Friday, June 07, 2013

'Awapuhi Memory

My mother would have been 65 this year. As the years move on past the day she departed, I long to hear her voices and I wish so hard that I had taken the time to talk to her more about her childhood. I wish I made it a point for us to travel to Samoa together when she was healthy. I know she would not want me to live with regrets so I don't. When I see her again we will speak as if we had never known any time or distance.

I went to her grave site to place some artificial flowers there. My father had already placed fresh flowers from Mother's Day and Memorial Day and we have artificial purple hydrangeas there. Purple was her favorite color. In the last years of her life, my mother made me promise that her funeral would have lots of flowers. I carried that request over. My only wish is that I had bought her flowers while she was alive.

The morning of the day she passed away, my mother woke up just before I left for work. Usually, when I would leave for work, I would look in on her to let her know my schedule for the day. She was usually still asleep and would not rise until after 9am. That morning, she was rushing to get outside and into the yard while I was getting ready for work. I was running late that morning and my ride was waiting on me in the driveway. As I was getting into her van, my mother came running to me from the side of the house. Running, as in wobbling. My mother had broken her leg several years ago and the screws in her knee made it difficult for her to get around. In her hands were stalks of white 'awapuhi ginger that she had cut from her flower patch. The smell of the 'awapuhi will always remind me of her.

She says, "Babe, here," as she attempts to hand me the stalks of ginger.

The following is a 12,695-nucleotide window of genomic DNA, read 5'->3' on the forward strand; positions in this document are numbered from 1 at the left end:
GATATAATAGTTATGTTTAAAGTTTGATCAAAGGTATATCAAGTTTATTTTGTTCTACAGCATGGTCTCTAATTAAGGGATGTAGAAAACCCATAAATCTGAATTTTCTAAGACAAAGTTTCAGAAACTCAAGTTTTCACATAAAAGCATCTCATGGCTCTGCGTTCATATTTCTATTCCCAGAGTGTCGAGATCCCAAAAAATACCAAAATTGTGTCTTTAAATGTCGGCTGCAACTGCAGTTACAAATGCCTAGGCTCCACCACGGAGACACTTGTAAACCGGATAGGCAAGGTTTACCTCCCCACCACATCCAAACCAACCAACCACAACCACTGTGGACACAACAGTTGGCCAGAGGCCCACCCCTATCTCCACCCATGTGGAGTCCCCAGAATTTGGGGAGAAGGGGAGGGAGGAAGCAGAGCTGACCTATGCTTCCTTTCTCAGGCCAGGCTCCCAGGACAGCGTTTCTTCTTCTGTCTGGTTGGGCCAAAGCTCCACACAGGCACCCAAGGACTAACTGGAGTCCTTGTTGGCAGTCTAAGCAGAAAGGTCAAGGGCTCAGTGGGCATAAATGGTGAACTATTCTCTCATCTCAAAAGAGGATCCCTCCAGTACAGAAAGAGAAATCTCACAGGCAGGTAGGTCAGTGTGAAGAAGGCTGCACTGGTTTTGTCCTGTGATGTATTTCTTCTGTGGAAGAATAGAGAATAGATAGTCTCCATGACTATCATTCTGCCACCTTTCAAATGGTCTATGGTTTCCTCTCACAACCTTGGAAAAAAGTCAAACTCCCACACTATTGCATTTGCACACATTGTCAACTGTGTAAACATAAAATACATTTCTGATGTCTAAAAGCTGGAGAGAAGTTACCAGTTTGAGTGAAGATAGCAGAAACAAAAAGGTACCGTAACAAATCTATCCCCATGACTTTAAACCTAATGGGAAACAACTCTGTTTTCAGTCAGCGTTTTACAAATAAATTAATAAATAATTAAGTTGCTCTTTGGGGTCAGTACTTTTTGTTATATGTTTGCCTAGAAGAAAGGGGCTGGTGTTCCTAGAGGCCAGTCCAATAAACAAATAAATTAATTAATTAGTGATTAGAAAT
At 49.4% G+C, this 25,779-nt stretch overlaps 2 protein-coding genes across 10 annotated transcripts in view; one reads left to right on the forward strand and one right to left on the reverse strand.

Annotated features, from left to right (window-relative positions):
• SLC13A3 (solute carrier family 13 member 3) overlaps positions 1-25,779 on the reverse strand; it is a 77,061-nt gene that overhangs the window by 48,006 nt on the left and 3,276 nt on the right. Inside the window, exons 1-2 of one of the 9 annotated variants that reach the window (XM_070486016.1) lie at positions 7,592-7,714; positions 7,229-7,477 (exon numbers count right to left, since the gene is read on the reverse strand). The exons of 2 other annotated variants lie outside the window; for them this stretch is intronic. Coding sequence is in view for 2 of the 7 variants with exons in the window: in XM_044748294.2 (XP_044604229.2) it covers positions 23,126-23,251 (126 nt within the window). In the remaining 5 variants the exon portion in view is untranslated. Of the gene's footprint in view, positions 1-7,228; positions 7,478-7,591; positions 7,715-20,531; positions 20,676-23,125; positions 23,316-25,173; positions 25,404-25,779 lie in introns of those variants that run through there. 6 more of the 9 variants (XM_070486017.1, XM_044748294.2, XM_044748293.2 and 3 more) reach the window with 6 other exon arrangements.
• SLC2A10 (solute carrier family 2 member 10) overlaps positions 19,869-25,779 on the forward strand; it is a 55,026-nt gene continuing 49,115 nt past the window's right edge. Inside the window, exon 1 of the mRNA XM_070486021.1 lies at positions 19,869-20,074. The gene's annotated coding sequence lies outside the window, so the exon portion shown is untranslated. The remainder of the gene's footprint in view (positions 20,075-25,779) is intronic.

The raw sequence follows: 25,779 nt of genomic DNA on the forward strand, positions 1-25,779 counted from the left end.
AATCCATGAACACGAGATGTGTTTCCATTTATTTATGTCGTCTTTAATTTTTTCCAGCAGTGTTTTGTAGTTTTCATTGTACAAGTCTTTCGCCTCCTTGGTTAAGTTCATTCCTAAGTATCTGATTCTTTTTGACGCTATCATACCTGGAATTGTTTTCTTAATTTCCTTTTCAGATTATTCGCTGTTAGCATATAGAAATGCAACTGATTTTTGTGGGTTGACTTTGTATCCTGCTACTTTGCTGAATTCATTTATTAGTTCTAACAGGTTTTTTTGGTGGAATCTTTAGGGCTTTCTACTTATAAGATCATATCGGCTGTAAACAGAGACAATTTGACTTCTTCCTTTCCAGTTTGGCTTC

"Get a vase from the wash room and put this in your office."

In my rush to get to work and my impatience with the disruption of doing that, I tell her that I'm running late and I have to get to work. "Tomorrow," I say. "I'll take it tomorrow."

I will never forget that interaction. As I write this, I tear up thinking about moments like these.

My mother grew up in Samoa. She did not have indoor plumbing until she was well into her teen years and ready to leave home. They preferred cooking in the umu (google "umu samoa") or over an open fire. I think it is that upbringing that made her hold on to 'stuff' even if we had no immediate use for the 'stuff'. I always scolded her about hoarding things. Take these urns, for instance, in the pictures; these urns sat around the house for years. She had purchased them a long time ago to make floral arrangements for my great-grandmother's grave and my grand-aunt and my great-grandfather's and another aunt's grave. I hassled her constantly about getting rid of them because they were taking up space under the bathroom counter. She fussed at me for being so wasteful. I fussed back! She never did get around to using them and I'm glad because now they adorn her grave.






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